OTTAWA — Manitoba’s sole cabinet minister is challenging the provincial government to spend existing pots of money before demanding Ottawa increase its health transfers.
On Thursday, Premier Brian Pallister shot back, saying the federal Liberals have ignored provinces' desperate need for more health-care funding in the Sept. 23 throne speech, which he claimed was a "buffet" list written by young people.
In 2016, the Liberals opted to keep a Stephen Harper-era cap on transfers to provinces for health care, except with a top-up for mental health and home care. Manitoba is entitled to $109 million for home care through to spring 2022, half of which should have already been spent.
However, Dan Vandal (Saint Boniface—Saint Vital), who is northern affairs minister, wonders if Manitoba has actually spent that money — and the province would not say Thursday.
"I'm not sure Manitobans are seeing increased home care services based on our past investments," Vandal told the Free Press. He had also criticized long lines for COVID-19 testing in Manitoba, despite Ottawa allocating a separate $109 million to triple the province’s testing capacity.
"Our government needs to make sure that when we invest specific dollars in specific health issues that that money is actually spent in those areas."
The premier responded the Liberals are more focused on public relations stunts than helping people.
"When Ottawa invests its money under this government, they want to get noticed when they do it. That’s a problem," Pallister told reporters in the legislature Thursday, fresh from an extended visit to the nation's capital.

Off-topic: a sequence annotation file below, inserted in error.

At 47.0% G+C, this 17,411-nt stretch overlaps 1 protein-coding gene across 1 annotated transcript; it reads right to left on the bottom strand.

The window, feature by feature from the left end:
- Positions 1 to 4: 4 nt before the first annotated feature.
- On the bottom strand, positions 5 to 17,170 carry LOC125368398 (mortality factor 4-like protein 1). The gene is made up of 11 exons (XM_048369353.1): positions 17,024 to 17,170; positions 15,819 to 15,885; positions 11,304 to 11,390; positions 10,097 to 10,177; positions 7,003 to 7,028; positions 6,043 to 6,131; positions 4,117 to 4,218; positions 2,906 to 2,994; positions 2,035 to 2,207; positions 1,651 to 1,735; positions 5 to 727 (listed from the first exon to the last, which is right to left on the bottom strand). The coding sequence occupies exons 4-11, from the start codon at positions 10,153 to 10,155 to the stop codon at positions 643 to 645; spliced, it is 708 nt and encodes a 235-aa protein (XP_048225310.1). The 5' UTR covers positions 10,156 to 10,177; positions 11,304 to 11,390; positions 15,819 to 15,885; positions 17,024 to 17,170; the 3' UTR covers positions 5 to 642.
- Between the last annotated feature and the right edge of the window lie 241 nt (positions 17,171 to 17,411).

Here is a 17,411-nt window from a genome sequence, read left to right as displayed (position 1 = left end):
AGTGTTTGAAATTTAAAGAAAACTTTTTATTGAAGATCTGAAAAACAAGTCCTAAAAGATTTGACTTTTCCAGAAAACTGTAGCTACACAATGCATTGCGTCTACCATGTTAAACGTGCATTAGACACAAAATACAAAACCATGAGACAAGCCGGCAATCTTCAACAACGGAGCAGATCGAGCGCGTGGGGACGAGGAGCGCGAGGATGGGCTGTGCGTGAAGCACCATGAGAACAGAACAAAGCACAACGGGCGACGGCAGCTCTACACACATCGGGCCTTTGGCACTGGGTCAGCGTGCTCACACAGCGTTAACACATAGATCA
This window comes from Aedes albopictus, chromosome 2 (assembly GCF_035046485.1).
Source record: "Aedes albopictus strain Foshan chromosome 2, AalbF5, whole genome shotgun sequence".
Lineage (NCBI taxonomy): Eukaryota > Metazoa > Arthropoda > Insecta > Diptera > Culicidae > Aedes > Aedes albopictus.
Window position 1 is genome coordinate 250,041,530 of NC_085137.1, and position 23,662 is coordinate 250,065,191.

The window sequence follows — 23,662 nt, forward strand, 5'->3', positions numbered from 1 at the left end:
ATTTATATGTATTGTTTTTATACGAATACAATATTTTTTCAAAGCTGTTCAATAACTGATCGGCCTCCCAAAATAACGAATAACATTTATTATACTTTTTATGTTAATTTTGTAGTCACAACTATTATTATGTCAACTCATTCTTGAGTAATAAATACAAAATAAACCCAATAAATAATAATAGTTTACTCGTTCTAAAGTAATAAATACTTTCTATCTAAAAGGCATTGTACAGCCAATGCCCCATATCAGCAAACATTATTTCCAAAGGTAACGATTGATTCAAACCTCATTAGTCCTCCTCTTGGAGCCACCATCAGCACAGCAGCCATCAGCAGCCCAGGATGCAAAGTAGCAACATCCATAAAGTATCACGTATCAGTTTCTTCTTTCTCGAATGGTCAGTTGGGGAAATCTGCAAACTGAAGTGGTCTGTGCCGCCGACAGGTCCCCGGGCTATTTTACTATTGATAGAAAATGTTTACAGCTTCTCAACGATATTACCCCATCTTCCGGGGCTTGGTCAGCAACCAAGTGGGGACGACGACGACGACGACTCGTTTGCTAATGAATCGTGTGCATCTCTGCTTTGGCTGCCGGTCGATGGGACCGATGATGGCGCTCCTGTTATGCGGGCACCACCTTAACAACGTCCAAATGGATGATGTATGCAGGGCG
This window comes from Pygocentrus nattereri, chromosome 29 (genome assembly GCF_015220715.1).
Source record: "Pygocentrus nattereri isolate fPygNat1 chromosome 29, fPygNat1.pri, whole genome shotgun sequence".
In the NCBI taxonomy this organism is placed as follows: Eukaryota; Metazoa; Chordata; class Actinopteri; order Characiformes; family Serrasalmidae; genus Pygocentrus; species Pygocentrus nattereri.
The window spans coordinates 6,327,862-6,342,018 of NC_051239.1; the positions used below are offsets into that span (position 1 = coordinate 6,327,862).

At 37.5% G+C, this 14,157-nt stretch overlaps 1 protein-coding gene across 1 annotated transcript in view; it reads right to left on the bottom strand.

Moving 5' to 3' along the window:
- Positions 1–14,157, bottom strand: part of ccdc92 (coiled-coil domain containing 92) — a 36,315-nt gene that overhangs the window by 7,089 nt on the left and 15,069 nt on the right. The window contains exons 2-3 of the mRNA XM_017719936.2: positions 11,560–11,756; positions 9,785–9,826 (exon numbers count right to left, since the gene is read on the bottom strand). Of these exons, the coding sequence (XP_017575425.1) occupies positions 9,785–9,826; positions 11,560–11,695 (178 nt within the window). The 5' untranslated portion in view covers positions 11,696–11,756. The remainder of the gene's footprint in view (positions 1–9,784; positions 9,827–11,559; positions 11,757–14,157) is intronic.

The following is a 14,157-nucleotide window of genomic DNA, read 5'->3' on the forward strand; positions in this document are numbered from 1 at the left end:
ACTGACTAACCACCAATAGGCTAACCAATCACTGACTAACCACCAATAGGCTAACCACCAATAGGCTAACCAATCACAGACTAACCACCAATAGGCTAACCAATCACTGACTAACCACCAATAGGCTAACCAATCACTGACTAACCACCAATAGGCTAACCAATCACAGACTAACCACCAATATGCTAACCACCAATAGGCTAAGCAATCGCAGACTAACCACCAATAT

"I'm amazed at how quickly people, who we elected from Manitoba to represent us in Ottawa, turn around and start representing Ottawa back to Manitoba," he said of Vandal.
The federal Liberals have an unrealistic view of how much debt they can service under low borrowing rates, Pallister said, recalling the devastating toll soaring interest rates took on debtors in the 1980s.
"I think yesterday's throne speech was written by some younger people who haven't been through higher interest-rate times," the premier said, arguing younger generations will bear that debt.
"We can’t just throw money at every single thing."
The province did not provide an accounting when asked how much of the earmarked home care cash Manitoba has spent.
"The health department and the regional health authorities are in the process of finalizing the 2019-20 cost data to be formally submitted to the federal government on Oct. 1," wrote a spokesman for provincial Health Minister Cameron Friesen.
That had NDP Leader Wab Kinew saying Manitobans aren’t getting bang for Ottawa’s buck.
"The federal government can provide funding for Manitoba, but with this government, it doesn’t actually reach the bedside," he told reporters, while also decrying the long lines at local testing sites.
"Only now that it’s becoming a media issue are they scrambling to try and respond."
Prime Minister Justin Trudeau has promised to hold a meeting this fall with premiers about the Canada Health Transfer, but with the COVID-19 crisis compounding existing health-care challenges presented by an aging population, Pallister said he needs Ottawa to step up soon, noting wait times for surgeries had more than doubled in the past 20 years.
"The status quo is not sustainable," Pallister said moments before a call with fellow premiers Thursday afternoon.
The leaders later issued a release saying they were unanimously disappointed the throne speech did not promise more health-care dollars.
They also took aim at Health Canada for being an international laggard on getting rapid testing approved, blaming the regulator for the long lines across Canada to access the slower, genetic-material testing.
— with files from Larry Kusch and Carol Sanders
Parliamentary bureau chief
In Ottawa, Dylan enjoys snooping through freedom-of-information requests and asking politicians: "What about Manitoba?"